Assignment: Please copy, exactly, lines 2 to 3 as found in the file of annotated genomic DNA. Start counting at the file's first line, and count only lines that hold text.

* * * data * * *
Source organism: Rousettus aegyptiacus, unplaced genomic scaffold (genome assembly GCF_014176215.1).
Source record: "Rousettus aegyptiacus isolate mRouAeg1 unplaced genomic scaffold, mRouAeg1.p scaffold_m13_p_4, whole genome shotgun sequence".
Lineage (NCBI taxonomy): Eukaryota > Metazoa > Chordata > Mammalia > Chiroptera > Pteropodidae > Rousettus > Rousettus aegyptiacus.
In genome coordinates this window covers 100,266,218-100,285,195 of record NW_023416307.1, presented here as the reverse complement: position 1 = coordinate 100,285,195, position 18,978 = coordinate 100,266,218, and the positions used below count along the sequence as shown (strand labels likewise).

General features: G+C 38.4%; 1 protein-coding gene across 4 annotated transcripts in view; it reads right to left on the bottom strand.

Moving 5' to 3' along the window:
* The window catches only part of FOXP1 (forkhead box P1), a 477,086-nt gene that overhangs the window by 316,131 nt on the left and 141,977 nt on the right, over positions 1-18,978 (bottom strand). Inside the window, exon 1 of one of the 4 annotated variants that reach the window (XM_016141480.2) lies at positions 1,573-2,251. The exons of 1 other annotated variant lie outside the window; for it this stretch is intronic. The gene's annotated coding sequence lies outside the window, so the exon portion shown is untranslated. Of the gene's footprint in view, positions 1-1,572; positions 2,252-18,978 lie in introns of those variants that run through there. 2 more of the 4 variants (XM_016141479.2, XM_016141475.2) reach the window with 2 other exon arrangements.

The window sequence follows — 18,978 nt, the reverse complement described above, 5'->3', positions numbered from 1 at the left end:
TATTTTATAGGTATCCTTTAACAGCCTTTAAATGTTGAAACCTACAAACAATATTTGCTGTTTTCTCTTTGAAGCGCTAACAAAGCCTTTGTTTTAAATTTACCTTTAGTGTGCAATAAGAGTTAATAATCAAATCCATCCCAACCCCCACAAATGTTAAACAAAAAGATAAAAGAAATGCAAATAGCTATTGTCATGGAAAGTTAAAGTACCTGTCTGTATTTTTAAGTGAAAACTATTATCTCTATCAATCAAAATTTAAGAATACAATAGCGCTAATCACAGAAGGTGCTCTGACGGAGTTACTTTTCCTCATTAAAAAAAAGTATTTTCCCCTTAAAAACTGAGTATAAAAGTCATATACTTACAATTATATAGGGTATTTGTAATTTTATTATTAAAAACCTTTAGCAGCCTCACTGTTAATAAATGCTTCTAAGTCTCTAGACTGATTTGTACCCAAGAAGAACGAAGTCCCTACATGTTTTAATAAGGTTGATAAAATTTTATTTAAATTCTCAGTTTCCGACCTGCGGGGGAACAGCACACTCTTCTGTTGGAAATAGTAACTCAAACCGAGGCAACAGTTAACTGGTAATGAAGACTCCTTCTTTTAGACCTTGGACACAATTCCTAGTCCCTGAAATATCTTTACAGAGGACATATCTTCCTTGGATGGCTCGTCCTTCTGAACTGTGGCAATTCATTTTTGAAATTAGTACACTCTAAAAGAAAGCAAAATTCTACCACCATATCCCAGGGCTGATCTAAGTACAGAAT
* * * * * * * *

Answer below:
Source record: "Rousettus aegyptiacus isolate mRouAeg1 unplaced genomic scaffold, mRouAeg1.p scaffold_m13_p_4, whole genome shotgun sequence".
Lineage (NCBI taxonomy): Eukaryota > Metazoa > Chordata > Mammalia > Chiroptera > Pteropodidae > Rousettus > Rousettus aegyptiacus.